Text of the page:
As if attempting to create a hyper-flavored 100% calorie free superfood, Bond squeeze the rancid quality of fat replacements, such as pure 'butter flavor', and the musk-buoyed motion sickness of fake piña colada mix (is there any other kind of piña colada mix?) into one lingering sick feel. You know story of the drunk vomiting person saying it was the last martini that did it, implying that puking had nothing to do with the eight that preceded it? Coney Island is the legendary ninth Martini.
I don't understand these perfumes, and facetiousness aside, they present me with a question to consider. I've read reviews at Basenotes and Fragrantica, and apparently there are people who like Coney Island. Is there any scent that is universally revolting? I don't find Secretions Magnifiques completely unappealing, but most find it universally repulsive.
Coney Island does inadvertently bring up an important point in perfumery and criticism. I don't like the smell of Virgin Bleecker Island, but preferences and opinions aren’t the whole point. I started this website in order to separate myself from public sites that tend to make the consideration of perfumes just a weighing in of opinion. In all subjective matters, opinions will be formed. Should opinion be the last stop in the discussion? My conclusion that Bleecker St, Coney Island and Virgin Island Water are similarly flawed compositionally and unsuccessful in their aims, isn't simply a loud way of saying that I don't like them. It's a critique of an aesthetic product.
Coney Island is kooky enough not to smell like a knock-off of another successful niche fragrance, and I give Bond No. 9 some credit for that. It starts out as a tart tropical fruit punch, but without the coconut of Virgin Island Water or the woody underpinning of Bahiana and Eau du Sud. Lacking these or their equivalent, Coney Island turns sour, thin, and more than a little abrasive as it develops. Perhaps this is meant to reflect the tacky/tawdry atmosphere of the scent's namesake park. If that's the case, too much has been sacrificed to metaphor.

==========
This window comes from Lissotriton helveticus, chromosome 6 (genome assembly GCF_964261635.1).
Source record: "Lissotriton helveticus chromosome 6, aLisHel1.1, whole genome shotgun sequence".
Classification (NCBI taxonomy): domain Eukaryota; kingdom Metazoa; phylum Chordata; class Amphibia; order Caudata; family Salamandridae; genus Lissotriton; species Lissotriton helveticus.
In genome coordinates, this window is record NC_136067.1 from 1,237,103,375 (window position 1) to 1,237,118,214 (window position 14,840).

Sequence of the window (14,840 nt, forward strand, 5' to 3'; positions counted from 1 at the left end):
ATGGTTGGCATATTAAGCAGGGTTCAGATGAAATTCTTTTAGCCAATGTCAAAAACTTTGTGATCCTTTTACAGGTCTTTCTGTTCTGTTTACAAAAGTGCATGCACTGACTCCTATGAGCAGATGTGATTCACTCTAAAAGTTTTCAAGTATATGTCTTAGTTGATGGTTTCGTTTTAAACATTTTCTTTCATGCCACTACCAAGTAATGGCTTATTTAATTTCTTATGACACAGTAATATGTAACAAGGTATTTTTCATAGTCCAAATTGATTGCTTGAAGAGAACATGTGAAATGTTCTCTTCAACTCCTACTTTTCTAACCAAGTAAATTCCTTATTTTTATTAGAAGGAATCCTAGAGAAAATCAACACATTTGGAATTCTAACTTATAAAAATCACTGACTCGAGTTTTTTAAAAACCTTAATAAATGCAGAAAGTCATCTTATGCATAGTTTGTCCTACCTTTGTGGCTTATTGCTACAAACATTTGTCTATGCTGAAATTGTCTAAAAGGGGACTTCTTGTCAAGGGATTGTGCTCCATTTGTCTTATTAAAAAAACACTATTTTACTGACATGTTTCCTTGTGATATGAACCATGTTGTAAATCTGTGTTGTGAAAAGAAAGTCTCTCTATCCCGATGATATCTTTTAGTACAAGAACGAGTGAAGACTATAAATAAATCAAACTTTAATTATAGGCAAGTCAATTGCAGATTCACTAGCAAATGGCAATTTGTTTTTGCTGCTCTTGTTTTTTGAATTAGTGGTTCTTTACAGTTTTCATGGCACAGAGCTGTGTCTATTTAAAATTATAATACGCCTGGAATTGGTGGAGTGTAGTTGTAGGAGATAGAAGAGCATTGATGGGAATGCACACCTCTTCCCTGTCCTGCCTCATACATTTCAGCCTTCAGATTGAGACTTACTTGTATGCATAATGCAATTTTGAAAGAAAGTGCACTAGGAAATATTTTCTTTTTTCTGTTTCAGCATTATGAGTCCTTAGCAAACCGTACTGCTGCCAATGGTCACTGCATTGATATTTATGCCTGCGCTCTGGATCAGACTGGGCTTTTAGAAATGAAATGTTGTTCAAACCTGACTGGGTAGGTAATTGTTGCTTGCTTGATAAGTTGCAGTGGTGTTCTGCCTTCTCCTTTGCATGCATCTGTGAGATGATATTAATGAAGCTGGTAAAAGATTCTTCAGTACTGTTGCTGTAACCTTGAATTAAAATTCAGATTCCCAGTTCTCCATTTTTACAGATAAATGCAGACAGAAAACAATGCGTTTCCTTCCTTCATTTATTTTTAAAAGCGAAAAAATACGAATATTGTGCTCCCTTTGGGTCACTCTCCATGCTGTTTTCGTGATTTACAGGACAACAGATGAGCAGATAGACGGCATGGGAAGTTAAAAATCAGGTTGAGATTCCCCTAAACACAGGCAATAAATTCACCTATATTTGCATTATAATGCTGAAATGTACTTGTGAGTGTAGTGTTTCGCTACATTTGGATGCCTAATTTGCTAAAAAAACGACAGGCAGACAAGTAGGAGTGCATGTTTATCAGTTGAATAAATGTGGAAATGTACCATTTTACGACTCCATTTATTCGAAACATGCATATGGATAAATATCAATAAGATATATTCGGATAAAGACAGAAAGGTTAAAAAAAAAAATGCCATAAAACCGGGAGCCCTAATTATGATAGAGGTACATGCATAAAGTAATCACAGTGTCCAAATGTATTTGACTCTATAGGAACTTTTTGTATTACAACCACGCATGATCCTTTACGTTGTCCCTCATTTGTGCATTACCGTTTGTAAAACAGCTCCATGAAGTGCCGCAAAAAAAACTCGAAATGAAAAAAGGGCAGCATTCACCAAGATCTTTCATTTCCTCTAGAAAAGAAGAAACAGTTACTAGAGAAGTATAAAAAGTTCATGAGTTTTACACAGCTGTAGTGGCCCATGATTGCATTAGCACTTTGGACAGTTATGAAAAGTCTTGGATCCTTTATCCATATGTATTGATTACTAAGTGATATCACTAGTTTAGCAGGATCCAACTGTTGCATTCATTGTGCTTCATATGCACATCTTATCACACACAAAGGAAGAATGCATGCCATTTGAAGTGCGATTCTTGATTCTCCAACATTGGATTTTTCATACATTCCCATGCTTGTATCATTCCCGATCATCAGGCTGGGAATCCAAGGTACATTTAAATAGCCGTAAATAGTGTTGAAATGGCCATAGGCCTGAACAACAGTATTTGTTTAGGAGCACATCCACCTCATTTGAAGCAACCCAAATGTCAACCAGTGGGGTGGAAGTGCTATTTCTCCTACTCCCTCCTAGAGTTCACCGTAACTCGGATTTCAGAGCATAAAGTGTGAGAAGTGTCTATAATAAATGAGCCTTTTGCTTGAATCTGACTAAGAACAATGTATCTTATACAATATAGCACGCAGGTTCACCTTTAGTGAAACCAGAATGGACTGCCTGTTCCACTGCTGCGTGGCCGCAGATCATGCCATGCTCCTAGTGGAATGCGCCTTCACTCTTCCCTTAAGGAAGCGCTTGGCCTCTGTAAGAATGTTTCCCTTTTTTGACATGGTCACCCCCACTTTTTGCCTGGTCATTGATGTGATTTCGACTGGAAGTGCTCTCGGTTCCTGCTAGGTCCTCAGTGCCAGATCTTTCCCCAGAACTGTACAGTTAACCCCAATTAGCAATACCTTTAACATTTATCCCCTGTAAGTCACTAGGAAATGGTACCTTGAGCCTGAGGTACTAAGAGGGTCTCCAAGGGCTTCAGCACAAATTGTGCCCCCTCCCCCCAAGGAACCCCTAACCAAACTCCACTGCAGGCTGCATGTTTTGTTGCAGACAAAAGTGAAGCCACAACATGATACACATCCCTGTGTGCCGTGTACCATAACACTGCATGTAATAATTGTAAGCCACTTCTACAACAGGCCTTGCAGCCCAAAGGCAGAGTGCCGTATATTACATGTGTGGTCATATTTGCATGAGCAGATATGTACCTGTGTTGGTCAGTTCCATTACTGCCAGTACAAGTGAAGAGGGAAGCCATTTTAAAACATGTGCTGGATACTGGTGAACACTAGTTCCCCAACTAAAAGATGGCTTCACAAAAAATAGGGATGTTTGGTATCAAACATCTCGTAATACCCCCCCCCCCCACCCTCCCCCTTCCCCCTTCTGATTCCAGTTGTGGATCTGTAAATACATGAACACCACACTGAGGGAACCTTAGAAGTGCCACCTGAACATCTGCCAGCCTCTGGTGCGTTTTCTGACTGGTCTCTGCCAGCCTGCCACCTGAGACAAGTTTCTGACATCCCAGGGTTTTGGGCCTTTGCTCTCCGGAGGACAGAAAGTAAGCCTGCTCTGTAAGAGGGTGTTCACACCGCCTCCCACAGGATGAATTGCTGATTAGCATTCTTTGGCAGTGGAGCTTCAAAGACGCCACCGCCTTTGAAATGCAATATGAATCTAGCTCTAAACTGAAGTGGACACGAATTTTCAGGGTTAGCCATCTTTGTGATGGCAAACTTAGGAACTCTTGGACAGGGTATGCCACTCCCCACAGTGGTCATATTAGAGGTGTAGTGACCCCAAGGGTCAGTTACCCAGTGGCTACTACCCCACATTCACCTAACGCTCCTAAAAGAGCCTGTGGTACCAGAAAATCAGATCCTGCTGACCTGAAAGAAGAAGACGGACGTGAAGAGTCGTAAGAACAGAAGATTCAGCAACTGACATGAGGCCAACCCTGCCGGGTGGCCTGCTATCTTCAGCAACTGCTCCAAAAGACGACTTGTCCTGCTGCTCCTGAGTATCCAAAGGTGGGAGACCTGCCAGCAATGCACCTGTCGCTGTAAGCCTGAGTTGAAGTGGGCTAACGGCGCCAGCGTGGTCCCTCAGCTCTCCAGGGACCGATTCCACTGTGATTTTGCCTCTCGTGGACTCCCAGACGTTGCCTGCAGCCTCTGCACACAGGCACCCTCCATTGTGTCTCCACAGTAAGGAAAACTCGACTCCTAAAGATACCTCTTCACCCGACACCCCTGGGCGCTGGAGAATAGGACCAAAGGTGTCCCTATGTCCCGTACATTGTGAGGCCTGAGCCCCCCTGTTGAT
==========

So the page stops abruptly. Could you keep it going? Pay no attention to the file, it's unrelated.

Some time into the development a sweet melon note and what may well be the listed caramel rise to prominence and add a hard candy sweetness to the mix. Mercifully, the listed chocolate note doesn't make much impact, but the central accord steadily sweetens toward a very lightly spiced vanilla drydown.
Oceanic boozy note and opening that lasts more than an hour..overapplied in damp heat...great scents for the Tropics!
What a truly strange smell this is. Don't let the topnotes fool you - it's a bright explosion of sweet lime made sparkly and effervescent by a generous dollop of aldehydes. As the lime quickly fades, a subtle ginger comes in, meshing with the aldehydes to create a CDG Soda effect, but that is fleeting as well. The real stars of Coney Island are the weird chemicals.
This one sent me running to my little box of chemical ingredients to try to figure out what I was smelling. There are those aldehydes, which smell sparkly when mixed with citrus or ginger but more like frothed egg whites on their own (I can definitely see how other reviewers have said this smells like eggs - it's those aldehydes). There's an overdose of calone, which has an eggy undertone itself, but mostly smells like salt. And there's also a ton of Allyl Amyl Glycolate, which is sort of like a fake galbanum, but with a huge plasticky chemical brightness to it. All the ingredients listed in the pyramid (chocolate? cinnamon? whatever...) are overwhelmed by the chemical smells and only vaguely seem to ground the crazy synthetics.
Honestly, I've enjoyed wearing Coney Island, but only because I'm an ingredient nerd. I don't think it smells very good (more like a chemistry experiment gone haywire than anything remotely "beachy"), but it's kept me entertained. Points for weirdness, but with points deducted for smelling kind of gross, so I'm splitting the difference with a neutral rating...